EAD Property/Progress Drive
Located on Knox Marsh Road is the former home of Easter Air Devices (EAD). This large, single-user building was constructed in the late 1970s and encompasses more than 100,000 square feet, including space for offices, manufacturing and warehouse uses. Smaller industrial users are also located on Progress Drive, which is off Knox March Road. The Progress Drive parcels are all built out, except for one behind EAD which has varying degrees of wetlands present.
The General Electric Company operated a plant in Dover until 1993, when its tool and die division was sold to Cambridge Tool & Die. Cambridge Tool has continued to operate the site to this day. The company has added two additions, thus increasing the square footage of the manufacturing facility to 150,000 square feet. This site backs up to the Spaulding Turnpike, is directly adjacent to the rail line, and has the ability to turn its driveway into a right-of-way so existing property can be subdivided in the future in order to encourage development on the surrounding acreage. The area is currently zoned I-4 “office and assembly manufacturing” to encourage modern industrial uses in the area.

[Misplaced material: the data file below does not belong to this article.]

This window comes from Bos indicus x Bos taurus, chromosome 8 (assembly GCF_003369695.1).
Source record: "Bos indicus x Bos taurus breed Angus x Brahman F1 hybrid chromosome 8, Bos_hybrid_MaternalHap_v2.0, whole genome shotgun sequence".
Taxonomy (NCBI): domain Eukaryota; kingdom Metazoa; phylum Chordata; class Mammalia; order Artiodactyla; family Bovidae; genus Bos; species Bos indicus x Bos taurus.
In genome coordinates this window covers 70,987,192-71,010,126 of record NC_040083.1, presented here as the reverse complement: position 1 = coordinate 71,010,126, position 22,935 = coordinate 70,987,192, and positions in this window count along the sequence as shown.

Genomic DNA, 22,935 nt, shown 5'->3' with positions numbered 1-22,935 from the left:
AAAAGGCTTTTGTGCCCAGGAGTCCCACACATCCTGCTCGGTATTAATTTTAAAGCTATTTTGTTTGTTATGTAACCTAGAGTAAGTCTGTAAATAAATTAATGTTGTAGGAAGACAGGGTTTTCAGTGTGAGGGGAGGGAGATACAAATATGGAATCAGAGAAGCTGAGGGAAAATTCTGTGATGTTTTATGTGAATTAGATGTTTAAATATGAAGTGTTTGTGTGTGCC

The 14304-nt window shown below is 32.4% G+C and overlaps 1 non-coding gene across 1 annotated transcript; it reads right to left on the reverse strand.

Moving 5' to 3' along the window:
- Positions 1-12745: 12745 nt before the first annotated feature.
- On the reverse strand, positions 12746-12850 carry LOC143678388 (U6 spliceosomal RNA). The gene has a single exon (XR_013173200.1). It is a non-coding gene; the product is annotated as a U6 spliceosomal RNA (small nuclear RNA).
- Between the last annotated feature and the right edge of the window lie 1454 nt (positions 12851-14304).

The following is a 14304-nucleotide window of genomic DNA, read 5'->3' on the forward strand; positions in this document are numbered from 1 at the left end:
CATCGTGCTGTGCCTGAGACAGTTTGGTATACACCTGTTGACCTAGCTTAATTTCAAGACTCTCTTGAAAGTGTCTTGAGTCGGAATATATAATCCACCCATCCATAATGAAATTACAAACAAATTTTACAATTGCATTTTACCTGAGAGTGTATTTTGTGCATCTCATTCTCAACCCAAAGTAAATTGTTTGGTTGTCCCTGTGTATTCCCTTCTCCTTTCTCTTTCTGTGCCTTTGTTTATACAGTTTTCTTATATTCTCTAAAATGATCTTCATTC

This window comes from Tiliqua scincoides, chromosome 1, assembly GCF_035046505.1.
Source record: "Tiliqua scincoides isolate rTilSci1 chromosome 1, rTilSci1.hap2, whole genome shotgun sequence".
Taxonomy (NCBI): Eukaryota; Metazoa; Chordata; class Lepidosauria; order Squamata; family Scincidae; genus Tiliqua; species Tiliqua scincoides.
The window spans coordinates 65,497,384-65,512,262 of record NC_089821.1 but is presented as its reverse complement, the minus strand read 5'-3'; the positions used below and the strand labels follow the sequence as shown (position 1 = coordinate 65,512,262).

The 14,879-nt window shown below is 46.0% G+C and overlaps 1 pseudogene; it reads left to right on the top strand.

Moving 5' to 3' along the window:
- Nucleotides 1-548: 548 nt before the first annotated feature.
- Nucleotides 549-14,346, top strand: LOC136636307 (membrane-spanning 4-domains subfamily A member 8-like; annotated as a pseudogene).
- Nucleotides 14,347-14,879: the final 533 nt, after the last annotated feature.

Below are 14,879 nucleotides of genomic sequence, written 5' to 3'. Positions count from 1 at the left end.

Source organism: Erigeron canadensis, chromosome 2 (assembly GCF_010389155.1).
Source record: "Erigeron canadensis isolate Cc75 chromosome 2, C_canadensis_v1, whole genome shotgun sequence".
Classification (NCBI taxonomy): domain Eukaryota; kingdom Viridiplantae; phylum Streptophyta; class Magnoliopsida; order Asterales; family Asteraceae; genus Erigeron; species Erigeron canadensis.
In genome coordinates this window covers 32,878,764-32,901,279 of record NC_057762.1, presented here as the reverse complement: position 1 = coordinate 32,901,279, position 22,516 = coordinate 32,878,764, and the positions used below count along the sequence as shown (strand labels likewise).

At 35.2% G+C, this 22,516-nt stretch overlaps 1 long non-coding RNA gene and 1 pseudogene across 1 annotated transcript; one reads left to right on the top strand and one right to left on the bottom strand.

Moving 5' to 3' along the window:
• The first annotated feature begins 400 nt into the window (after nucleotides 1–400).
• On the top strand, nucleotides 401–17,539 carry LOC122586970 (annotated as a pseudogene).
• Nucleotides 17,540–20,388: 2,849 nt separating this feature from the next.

4) Mast Road Corridor
These two areas include Brownfield’s sites that the city wishes to see revitalized. These were formerly the home of Dover’s extraction activities. The locations include three active gravel pits, one closed pit, and the City’s Public Works facility. These locations are zoned for office and assembly manufacturing, and all have access to the Spaulding Turnpike, via Exit 7, and New Hampshire Route 4.
Mast Road Sand and Gravel
This area has been a gravel pit for more than 50 years. The parcel is more than 40 acres in size and is almost at the end of its life as a mining site.